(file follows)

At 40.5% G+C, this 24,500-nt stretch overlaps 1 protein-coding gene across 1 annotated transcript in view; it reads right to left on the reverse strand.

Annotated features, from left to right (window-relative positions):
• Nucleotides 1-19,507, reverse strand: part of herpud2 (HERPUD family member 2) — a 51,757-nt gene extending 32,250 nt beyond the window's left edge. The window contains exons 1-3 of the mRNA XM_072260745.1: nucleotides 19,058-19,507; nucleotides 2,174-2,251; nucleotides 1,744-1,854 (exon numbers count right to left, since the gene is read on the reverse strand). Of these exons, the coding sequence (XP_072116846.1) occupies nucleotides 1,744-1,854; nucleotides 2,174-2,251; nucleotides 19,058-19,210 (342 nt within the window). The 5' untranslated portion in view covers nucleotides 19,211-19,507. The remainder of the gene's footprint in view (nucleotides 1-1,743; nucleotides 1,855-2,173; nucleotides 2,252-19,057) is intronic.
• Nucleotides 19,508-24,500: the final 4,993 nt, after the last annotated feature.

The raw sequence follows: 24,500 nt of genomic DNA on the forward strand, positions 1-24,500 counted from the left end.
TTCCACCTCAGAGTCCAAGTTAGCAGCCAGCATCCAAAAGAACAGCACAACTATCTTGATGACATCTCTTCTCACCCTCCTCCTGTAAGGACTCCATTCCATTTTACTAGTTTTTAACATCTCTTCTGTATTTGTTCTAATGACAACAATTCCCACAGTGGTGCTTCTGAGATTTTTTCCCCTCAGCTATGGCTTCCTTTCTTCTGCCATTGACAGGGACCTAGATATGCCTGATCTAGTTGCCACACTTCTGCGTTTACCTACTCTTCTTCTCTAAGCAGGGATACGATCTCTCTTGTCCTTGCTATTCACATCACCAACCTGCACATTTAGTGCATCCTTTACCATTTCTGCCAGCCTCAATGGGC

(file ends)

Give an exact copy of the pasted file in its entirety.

At 40.5% G+C, this 24,500-nt stretch overlaps 1 protein-coding gene across 1 annotated transcript in view; it reads right to left on the reverse strand.

Annotated features, from left to right (window-relative positions):
• Nucleotides 1-19,507, reverse strand: part of herpud2 (HERPUD family member 2) — a 51,757-nt gene extending 32,250 nt beyond the window's left edge. The window contains exons 1-3 of the mRNA XM_072260745.1: nucleotides 19,058-19,507; nucleotides 2,174-2,251; nucleotides 1,744-1,854 (exon numbers count right to left, since the gene is read on the reverse strand). Of these exons, the coding sequence (XP_072116846.1) occupies nucleotides 1,744-1,854; nucleotides 2,174-2,251; nucleotides 19,058-19,210 (342 nt within the window). The 5' untranslated portion in view covers nucleotides 19,211-19,507. The remainder of the gene's footprint in view (nucleotides 1-1,743; nucleotides 1,855-2,173; nucleotides 2,252-19,057) is intronic.
• Nucleotides 19,508-24,500: the final 4,993 nt, after the last annotated feature.

The raw sequence follows: 24,500 nt of genomic DNA on the forward strand, positions 1-24,500 counted from the left end.
TTCCACCTCAGAGTCCAAGTTAGCAGCCAGCATCCAAAAGAACAGCACAACTATCTTGATGACATCTCTTCTCACCCTCCTCCTGTAAGGACTCCATTCCATTTTACTAGTTTTTAACATCTCTTCTGTATTTGTTCTAATGACAACAATTCCCACAGTGGTGCTTCTGAGATTTTTTCCCCTCAGCTATGGCTTCCTTTCTTCTGCCATTGACAGGGACCTAGATATGCCTGATCTAGTTGCCACACTTCTGCGTTTACCTACTCTTCTTCTCTAAGCAGGGATACGATCTCTCTTGTCCTTGCTATTCACATCACCAACCTGCACATTTAGTGCATCCTTTACCATTTCTGCCAGCCTCAATGGGC